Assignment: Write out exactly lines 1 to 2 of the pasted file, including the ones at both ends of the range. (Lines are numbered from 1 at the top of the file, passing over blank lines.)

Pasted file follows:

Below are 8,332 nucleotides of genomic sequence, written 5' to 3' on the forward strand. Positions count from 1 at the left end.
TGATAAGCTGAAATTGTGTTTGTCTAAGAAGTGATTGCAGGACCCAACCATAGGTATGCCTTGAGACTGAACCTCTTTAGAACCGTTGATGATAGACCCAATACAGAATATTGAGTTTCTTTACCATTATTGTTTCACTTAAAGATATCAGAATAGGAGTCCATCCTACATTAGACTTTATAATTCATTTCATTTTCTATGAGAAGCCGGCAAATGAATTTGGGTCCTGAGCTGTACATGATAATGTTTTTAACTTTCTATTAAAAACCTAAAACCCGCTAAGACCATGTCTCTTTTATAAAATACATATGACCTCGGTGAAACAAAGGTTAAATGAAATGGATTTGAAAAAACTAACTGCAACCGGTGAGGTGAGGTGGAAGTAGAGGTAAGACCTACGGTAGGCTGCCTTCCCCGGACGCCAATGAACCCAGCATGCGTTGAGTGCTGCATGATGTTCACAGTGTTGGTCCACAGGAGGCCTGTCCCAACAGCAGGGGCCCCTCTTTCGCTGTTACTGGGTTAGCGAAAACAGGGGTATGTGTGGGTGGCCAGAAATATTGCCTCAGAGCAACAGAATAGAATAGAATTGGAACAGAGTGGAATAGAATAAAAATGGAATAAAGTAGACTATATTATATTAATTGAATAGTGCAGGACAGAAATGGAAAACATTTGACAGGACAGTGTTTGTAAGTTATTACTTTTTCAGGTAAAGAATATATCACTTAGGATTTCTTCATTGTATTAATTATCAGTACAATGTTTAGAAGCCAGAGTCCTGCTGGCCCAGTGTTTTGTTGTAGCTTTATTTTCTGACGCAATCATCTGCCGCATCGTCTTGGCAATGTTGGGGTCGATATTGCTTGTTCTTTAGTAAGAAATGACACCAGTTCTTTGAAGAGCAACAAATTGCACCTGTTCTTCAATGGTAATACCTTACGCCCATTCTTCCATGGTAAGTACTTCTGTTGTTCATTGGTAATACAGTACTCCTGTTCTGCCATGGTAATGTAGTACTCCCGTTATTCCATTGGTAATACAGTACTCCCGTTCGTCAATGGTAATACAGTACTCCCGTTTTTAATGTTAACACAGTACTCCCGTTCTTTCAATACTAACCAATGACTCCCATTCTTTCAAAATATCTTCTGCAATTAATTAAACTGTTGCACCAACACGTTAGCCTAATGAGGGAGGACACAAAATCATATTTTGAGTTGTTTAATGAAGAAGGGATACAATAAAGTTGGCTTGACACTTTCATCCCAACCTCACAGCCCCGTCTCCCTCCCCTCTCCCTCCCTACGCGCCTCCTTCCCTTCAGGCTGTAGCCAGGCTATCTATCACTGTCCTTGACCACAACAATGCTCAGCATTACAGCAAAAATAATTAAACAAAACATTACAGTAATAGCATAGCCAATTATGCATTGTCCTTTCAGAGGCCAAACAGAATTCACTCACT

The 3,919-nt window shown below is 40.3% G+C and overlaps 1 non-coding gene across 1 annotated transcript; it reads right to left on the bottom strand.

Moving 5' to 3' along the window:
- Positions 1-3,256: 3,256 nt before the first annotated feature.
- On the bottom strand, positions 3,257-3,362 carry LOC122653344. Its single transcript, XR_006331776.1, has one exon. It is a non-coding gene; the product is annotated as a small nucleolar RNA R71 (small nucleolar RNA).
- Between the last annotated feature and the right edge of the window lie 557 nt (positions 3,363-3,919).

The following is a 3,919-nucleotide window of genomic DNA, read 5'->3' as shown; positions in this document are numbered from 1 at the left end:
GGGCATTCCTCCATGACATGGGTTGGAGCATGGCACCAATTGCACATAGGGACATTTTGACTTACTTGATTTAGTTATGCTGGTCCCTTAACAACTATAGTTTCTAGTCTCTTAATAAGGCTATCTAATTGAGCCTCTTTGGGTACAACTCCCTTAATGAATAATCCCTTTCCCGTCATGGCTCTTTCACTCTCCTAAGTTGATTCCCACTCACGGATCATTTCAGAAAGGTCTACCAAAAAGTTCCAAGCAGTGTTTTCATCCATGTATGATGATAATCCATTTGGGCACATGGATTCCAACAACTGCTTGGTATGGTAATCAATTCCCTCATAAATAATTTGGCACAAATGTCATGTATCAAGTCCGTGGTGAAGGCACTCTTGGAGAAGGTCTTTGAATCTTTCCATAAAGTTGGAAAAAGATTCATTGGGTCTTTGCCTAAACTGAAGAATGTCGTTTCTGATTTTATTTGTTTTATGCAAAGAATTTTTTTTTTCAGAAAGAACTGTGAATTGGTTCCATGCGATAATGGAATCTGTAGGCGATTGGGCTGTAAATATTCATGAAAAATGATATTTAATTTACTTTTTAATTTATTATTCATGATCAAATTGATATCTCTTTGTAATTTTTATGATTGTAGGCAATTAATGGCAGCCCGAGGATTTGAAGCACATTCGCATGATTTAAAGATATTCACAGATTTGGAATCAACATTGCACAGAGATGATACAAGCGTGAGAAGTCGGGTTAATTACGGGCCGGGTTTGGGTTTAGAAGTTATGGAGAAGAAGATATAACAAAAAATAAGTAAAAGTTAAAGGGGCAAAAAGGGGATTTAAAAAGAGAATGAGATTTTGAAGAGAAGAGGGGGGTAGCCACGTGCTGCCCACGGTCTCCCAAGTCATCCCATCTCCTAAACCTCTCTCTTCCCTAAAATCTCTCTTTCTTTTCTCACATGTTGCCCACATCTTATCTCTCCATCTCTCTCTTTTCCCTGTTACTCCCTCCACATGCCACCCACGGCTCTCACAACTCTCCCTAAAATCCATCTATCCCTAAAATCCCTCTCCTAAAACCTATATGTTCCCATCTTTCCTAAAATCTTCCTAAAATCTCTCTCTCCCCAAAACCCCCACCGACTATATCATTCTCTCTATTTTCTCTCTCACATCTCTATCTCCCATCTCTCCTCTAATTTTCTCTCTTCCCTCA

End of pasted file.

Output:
Below are 8,332 nucleotides of genomic sequence, written 5' to 3' on the forward strand. Positions count from 1 at the left end.
TGATAAGCTGAAATTGTGTTTGTCTAAGAAGTGATTGCAGGACCCAACCATAGGTATGCCTTGAGACTGAACCTCTTTAGAACCGTTGATGATAGACCCAATACAGAATATTGAGTTTCTTTACCATTATTGTTTCACTTAAAGATATCAGAATAGGAGTCCATCCTACATTAGACTTTATAATTCATTTCATTTTCTATGAGAAGCCGGCAAATGAATTTGGGTCCTGAGCTGTACATGATAATGTTTTTAACTTTCTATTAAAAACCTAAAACCCGCTAAGACCATGTCTCTTTTATAAAATACATATGACCTCGGTGAAACAAAGGTTAAATGAAATGGATTTGAAAAAACTAACTGCAACCGGTGAGGTGAGGTGGAAGTAGAGGTAAGACCTACGGTAGGCTGCCTTCCCCGGACGCCAATGAACCCAGCATGCGTTGAGTGCTGCATGATGTTCACAGTGTTGGTCCACAGGAGGCCTGTCCCAACAGCAGGGGCCCCTCTTTCGCTGTTACTGGGTTAGCGAAAACAGGGGTATGTGTGGGTGGCCAGAAATATTGCCTCAGAGCAACAGAATAGAATAGAATTGGAACAGAGTGGAATAGAATAAAAATGGAATAAAGTAGACTATATTATATTAATTGAATAGTGCAGGACAGAAATGGAAAACATTTGACAGGACAGTGTTTGTAAGTTATTACTTTTTCAGGTAAAGAATATATCACTTAGGATTTCTTCATTGTATTAATTATCAGTACAATGTTTAGAAGCCAGAGTCCTGCTGGCCCAGTGTTTTGTTGTAGCTTTATTTTCTGACGCAATCATCTGCCGCATCGTCTTGGCAATGTTGGGGTCGATATTGCTTGTTCTTTAGTAAGAAATGACACCAGTTCTTTGAAGAGCAACAAATTGCACCTGTTCTTCAATGGTAATACCTTACGCCCATTCTTCCATGGTAAGTACTTCTGTTGTTCATTGGTAATACAGTACTCCTGTTCTGCCATGGTAATGTAGTACTCCCGTTATTCCATTGGTAATACAGTACTCCCGTTCGTCAATGGTAATACAGTACTCCCGTTTTTAATGTTAACACAGTACTCCCGTTCTTTCAATACTAACCAATGACTCCCATTCTTTCAAAATATCTTCTGCAATTAATTAAACTGTTGCACCAACACGTTAGCCTAATGAGGGAGGACACAAAATCATATTTTGAGTTGTTTAATGAAGAAGGGATACAATAAAGTTGGCTTGACACTTTCATCCCAACCTCACAGCCCCGTCTCCCTCCCCTCTCCCTCCCTACGCGCCTCCTTCCCTTCAGGCTGTAGCCAGGCTATCTATCACTGTCCTTGACCACAACAATGCTCAGCATTACAGCAAAAATAATTAAACAAAACATTACAGTAATAGCATAGCCAATTATGCATTGTCCTTTCAGAGGCCAAACAGAATTCACTCACT